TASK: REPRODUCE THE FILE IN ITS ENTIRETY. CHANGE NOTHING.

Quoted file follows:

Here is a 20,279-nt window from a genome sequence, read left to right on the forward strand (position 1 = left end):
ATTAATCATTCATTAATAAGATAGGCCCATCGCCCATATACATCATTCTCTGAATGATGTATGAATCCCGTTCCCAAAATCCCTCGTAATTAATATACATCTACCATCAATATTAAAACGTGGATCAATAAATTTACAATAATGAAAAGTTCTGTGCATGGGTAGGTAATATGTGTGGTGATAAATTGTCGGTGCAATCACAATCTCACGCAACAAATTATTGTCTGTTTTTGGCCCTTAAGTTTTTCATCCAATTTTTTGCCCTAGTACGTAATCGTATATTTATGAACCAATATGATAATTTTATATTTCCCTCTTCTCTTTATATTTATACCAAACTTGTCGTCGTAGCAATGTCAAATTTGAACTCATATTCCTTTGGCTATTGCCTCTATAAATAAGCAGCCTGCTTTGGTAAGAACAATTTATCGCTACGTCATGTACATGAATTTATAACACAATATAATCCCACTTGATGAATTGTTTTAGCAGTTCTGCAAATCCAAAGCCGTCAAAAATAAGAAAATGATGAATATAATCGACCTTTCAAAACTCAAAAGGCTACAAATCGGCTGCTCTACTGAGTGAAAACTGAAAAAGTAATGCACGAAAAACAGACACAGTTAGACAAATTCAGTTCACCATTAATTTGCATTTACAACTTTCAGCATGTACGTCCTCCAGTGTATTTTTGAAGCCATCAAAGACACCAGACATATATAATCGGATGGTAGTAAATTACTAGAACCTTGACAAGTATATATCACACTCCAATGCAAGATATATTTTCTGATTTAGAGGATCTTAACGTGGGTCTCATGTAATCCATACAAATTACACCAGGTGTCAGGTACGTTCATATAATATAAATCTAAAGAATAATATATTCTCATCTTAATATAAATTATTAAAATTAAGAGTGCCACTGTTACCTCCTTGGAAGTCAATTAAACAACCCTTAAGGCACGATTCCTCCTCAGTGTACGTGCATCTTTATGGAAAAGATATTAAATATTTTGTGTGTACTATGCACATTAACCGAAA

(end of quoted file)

Here is a 20,279-nt window from a genome sequence, read left to right on the forward strand (position 1 = left end):
ATTAATCATTCATTAATAAGATAGGCCCATCGCCCATATACATCATTCTCTGAATGATGTATGAATCCCGTTCCCAAAATCCCTCGTAATTAATATACATCTACCATCAATATTAAAACGTGGATCAATAAATTTACAATAATGAAAAGTTCTGTGCATGGGTAGGTAATATGTGTGGTGATAAATTGTCGGTGCAATCACAATCTCACGCAACAAATTATTGTCTGTTTTTGGCCCTTAAGTTTTTCATCCAATTTTTTGCCCTAGTACGTAATCGTATATTTATGAACCAATATGATAATTTTATATTTCCCTCTTCTCTTTATATTTATACCAAACTTGTCGTCGTAGCAATGTCAAATTTGAACTCATATTCCTTTGGCTATTGCCTCTATAAATAAGCAGCCTGCTTTGGTAAGAACAATTTATCGCTACGTCATGTACATGAATTTATAACACAATATAATCCCACTTGATGAATTGTTTTAGCAGTTCTGCAAATCCAAAGCCGTCAAAAATAAGAAAATGATGAATATAATCGACCTTTCAAAACTCAAAAGGCTACAAATCGGCTGCTCTACTGAGTGAAAACTGAAAAAGTAATGCACGAAAAACAGACACAGTTAGACAAATTCAGTTCACCATTAATTTGCATTTACAACTTTCAGCATGTACGTCCTCCAGTGTATTTTTGAAGCCATCAAAGACACCAGACATATATAATCGGATGGTAGTAAATTACTAGAACCTTGACAAGTATATATCACACTCCAATGCAAGATATATTTTCTGATTTAGAGGATCTTAACGTGGGTCTCATGTAATCCATACAAATTACACCAGGTGTCAGGTACGTTCATATAATATAAATCTAAAGAATAATATATTCTCATCTTAATATAAATTATTAAAATTAAGAGTGCCACTGTTACCTCCTTGGAAGTCAATTAAACAACCCTTAAGGCACGATTCCTCCTCAGTGTACGTGCATCTTTATGGAAAAGATATTAAATATTTTGTGTGTACTATGCACATTAACCGAAA